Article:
A. Statute of Limitations

Mr. Johnson's habeas petition is governed by the Antiterrorism and Effective Death Penalty Act of 1996 ("AEDPA"). AEDPA imposes a one-year[2] time limit for a prisoner to challenge his state conviction and sentence through a petition for writ of habeas corpus under 28 U.S.C. § 2254. See 28 U.S.C. § 2244(d)(1). That one-year limitation period runs from the latest of the following dates:

(A) the date on which the judgment became final by the conclusion of direct review or the expiration of the time for seeking such review;
(B) the date on which the impediment to filing an application created by State action in violation of the Constitution or laws of the United States is removed, if the applicant was prevented from filing by such State action;
(C) the date on which the constitutional right asserted was initially recognized by the Supreme Court, if the right has been newly recognized by the Supreme Court and made retroactively applicable to cases on collateral review; or
(D) the date on which the factual predicate of the claim or claims presented could have been discovered through the exercise of due diligence.

28 U.S.C. § 2244(d)(1).

Mr. Johnson was resentenced on January 4, 2007. His deadline to file a direct appeal was February 19, 2007. See N.J. Ct. R. Rule 2:4-1(a) (appeal from final judgment must be filed within 45 days of entry). When that deadline expired without Mr. Johnson's having filed a direct appeal, his conviction became final. The one-year AEDPA limitations period therefore began to run on February 19, 2007. Unless tolled, the period would have expired by February 19, 2008, nearly five years before this petition was filed.

B. Statutory Tolling

Under 28 U.S.C. § 2244(d)(2), "[t]he time during which a properly filed application for State post-conviction or other collateral review with respect to the pertinent judgment or claim is pending shall not be counted toward any period of limitation under this subsection." In other words, AEDPA's statute of limitations is suspended while a "properly filed" collateral attack remains pending in the state courts. That exclusion of time is known as "statutory tolling."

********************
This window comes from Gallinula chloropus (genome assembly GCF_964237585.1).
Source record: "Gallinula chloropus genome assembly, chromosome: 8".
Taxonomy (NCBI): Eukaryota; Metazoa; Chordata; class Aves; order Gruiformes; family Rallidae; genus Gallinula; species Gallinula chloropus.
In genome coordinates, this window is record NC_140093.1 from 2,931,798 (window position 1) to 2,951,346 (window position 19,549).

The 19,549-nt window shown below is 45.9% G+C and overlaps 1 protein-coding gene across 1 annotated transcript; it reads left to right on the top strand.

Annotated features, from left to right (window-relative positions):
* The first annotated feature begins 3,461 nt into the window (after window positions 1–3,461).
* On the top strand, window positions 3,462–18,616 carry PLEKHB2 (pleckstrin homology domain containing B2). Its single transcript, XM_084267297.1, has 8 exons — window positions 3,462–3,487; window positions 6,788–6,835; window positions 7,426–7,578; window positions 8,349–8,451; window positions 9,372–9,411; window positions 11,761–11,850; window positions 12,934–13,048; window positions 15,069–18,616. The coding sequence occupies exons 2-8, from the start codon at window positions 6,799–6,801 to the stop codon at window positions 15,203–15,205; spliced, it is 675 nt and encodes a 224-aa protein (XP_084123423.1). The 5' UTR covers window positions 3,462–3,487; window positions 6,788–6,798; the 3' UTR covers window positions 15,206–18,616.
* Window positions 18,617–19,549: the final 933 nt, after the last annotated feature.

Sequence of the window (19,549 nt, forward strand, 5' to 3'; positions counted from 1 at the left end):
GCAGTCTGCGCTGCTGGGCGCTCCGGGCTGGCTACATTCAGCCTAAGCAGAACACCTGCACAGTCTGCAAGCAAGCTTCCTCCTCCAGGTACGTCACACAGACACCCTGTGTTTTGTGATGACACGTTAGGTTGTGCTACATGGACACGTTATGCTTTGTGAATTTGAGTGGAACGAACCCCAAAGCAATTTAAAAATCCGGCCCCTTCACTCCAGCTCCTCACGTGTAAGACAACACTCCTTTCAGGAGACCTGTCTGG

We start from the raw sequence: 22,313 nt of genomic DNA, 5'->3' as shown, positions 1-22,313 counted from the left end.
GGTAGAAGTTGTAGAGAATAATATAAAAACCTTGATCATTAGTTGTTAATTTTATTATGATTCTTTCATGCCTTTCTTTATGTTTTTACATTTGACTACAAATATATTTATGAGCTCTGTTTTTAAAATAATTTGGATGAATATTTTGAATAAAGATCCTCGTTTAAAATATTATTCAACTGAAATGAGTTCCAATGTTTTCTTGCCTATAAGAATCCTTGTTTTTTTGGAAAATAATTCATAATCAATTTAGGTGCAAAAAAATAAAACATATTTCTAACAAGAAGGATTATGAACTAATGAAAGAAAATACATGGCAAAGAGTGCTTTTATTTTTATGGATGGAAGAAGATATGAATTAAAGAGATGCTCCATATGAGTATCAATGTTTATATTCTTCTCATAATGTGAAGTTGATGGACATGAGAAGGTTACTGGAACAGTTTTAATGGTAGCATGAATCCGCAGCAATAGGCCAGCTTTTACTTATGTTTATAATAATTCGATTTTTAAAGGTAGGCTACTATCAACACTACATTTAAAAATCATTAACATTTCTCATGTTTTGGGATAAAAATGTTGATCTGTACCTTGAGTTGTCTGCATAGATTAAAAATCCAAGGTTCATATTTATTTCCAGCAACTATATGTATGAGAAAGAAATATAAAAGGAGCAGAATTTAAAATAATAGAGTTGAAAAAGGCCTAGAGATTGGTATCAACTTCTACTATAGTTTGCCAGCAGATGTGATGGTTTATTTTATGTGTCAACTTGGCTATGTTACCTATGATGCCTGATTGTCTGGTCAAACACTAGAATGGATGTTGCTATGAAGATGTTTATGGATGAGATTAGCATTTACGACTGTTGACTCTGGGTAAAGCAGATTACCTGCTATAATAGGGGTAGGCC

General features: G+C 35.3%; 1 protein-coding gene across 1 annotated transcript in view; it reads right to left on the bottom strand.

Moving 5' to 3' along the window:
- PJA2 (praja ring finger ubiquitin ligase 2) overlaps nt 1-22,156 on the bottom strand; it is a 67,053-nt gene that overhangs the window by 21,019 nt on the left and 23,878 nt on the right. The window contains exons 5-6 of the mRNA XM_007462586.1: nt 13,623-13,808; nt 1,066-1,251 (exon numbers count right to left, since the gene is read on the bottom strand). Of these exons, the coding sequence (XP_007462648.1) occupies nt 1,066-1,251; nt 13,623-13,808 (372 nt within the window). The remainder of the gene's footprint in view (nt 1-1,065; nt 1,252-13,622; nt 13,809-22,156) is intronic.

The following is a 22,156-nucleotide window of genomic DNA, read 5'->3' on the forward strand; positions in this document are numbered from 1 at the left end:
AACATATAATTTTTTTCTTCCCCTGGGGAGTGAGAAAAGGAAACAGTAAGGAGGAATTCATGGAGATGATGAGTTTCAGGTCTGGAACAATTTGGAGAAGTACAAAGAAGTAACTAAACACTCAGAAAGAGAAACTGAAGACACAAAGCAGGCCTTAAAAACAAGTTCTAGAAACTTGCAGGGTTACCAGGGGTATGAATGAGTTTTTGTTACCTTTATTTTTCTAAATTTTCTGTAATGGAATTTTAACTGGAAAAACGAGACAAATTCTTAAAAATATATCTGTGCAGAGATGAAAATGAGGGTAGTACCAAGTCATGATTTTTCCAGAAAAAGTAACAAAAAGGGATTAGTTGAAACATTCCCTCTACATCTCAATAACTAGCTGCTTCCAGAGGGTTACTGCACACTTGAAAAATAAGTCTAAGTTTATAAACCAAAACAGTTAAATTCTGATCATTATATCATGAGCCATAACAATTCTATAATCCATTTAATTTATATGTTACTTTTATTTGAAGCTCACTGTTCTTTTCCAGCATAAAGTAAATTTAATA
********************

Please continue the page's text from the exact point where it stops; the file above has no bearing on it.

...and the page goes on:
As described above, Mr. Johnson's state conviction became final on February 19, 2007. He filed his first PCR petition over eighteen months later, on October 6, 2008. If the AEDPA limitations period had still been running, that PCR filing would have suspended it. As of October 6, 2008, however, the one year AEDPA limitations period had already run. The conviction did become final on February 19, 2007, and for 18 months thereafter there was no suspensory appeal or collateral attack filed.

The federal habeas petition had to be filed within 12 months, not 18 months. Statutory tolling cannot save this habeas petition because it was already six months late when the PCR petition was filed. See Saunders v. Lamas, No. 12-1123, 2013 WL 943351, at *5 (E.D. Pa. Feb. 3, 2013) (petitioner's PCR petition was filed after the expiration of AEDPA's one-year clock making statutory tolling inapplicable) (citing Pace v. DiGuglielmo, 544 U.S. 408 (2005)), report and recommendation adopted by, 2013 WL 943356 (E.D. Pa. Mar. 11, 2013); Shoatz v. Diguglielmo, No. 07-5424, 2011 WL 767397, at *1 n.2 (E.D. Pa. Feb. 25, 2011) ("Because all of petitioner's subsequent PCRA petitions were filed after his one-year limitation period expired... none of these filings entitle petitioner to statutory tolling, regardless of their disposition."). Absent some other basis for tolling, the habeas petition is untimely.

C. Equitable Tolling